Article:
Tuesday, February 28, 2006

More issues with the TRU

OPP officer demoted for defacing flag
Admits incident on Chippewa reserve
Constable will lose $12,000 in wages
Feb. 28, 2006. 05:15 AM

ORILLIA—A former member of an elite Ontario Provincial Police emergency response unit was demoted yesterday and will lose about $12,000 in wages for defacing a First Nations flag and then conspiring with other officers to cover up his actions.
Const. Ron Heinmann, a first-class constable and a 17-year veteran of the force who was found guilty last year at a police disciplinary hearing of discreditable conduct and deceit, will return to work immediately.
His demotion under the Police Service Act by hearing adjudicator Bob Fitches is to third-class constable for six months and to second-class constable for three more months. The demotion will result in a pay cut.
Heinmann, who has been suspended from duty with pay since shortly after the incident at the Chippewa of Thames First Nation on Jan. 11, 2004, admits he drew a black X on a Mohawk flag after a standoff at a home on the reserve, but denied his actions were racist.
Chippewa of Thames Chief Kelly Riley called the defacing of the flag by members of the OPP's Tactical and Rescue Unit (TRU team) from Barrie, Ont., "disgraceful." He said it showed "a lack of acceptance" by OPP officers of the verdict in the death of Dudley George during a standoff with police at Ipperwash Provincial Park.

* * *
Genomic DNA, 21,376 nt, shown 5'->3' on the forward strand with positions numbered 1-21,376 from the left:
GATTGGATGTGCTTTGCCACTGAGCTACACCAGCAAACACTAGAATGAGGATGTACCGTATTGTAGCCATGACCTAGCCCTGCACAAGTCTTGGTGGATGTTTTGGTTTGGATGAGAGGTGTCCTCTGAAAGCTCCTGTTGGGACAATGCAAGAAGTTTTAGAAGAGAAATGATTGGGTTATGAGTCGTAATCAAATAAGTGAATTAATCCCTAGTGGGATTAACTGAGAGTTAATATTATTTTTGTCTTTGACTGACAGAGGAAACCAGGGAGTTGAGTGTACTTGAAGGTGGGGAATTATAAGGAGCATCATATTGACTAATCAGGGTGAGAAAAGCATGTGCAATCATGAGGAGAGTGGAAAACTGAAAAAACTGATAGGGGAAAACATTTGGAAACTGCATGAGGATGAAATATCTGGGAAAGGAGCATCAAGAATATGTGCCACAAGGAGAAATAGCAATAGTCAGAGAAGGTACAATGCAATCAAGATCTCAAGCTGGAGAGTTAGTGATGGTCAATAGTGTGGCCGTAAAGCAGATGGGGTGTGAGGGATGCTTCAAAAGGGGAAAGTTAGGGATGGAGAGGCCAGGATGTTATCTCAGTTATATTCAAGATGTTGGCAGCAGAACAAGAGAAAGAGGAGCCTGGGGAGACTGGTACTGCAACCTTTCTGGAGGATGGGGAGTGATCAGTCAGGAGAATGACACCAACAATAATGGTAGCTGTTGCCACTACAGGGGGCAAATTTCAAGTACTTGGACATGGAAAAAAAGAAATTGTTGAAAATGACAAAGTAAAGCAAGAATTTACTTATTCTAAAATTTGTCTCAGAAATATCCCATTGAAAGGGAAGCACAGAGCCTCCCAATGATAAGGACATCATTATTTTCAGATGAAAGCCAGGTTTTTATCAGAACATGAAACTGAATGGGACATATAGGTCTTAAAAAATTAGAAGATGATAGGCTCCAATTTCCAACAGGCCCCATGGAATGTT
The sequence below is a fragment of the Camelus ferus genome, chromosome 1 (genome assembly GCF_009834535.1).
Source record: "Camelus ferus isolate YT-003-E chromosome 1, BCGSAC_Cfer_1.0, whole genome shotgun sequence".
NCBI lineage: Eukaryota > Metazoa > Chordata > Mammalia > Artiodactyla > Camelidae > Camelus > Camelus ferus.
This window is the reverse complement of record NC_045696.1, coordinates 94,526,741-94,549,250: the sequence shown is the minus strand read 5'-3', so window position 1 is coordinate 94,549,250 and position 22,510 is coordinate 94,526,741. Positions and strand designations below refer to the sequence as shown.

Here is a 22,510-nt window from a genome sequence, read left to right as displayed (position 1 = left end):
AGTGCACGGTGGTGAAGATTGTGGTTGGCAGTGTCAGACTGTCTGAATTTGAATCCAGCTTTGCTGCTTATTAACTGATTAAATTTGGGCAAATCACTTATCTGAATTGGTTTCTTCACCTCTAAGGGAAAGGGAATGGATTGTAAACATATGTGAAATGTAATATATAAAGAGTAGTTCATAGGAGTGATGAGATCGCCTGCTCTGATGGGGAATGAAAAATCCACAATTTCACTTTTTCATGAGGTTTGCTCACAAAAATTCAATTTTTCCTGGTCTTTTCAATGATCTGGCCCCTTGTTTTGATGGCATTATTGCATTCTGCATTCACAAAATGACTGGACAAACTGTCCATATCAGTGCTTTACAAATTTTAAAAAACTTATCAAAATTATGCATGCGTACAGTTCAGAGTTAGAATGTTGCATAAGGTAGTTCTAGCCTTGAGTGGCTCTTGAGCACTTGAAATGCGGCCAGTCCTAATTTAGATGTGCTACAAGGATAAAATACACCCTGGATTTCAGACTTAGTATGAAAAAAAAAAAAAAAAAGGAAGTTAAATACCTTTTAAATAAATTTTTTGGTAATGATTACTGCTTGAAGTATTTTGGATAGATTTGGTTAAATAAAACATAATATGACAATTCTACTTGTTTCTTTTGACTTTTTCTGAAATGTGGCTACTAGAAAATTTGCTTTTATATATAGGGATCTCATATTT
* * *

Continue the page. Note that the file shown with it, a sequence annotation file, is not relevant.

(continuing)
"I think that when they saw the flag, they reacted with anger and that's kind of scary," Riley said in a phone interview from the reserve, 70 kilometres southeast of Ipperwash.
Provincial Judge Hugh Fraser, ruling that Dudley George, 38, was unarmed when he was shot by TRU Sgt. Kenneth Deane, found Deane guilty of criminal negligence causing death in April 1997. Deane was killed in a traffic accident on Saturday.
The 17-member Barrie TRU team was disbanded after the flag incident, four of its members resigned and eight others received penalties ranging from informal discipline to demotion.
The TRU team was later reformed and now operates out of OPP headquarters in Orillia.
In the 2004 incident, the OPP Barrie unit was called in to assist First Nations officers on the Chippewa reserve after reports of shotgun blasts.
A standoff ensued outside the home of Aaron Deleary, who later surrendered and was charged with weapons offences.
When the TRU team entered the house, Heinmann defaced the flag and a poster of a Mohawk protest at Oka, Que.
During a hearing in May, Heinmann's lawyer said his client's actions were not racist.
Testimony was also heard that TRU team members conspired in secret meetings held in a church to cover up the incident.


sly said...

His actions are anti-social; if the police are to have any credibilty whatsoever he should be dismissed.

Jennifer said...

If the OPP wanted credibility, they would have disbanded the TRU altogether after they shot Dudley George.
I watched that movie on the shooting of Dudley George on CBC a couple of weeks ago, it was heart wrenching.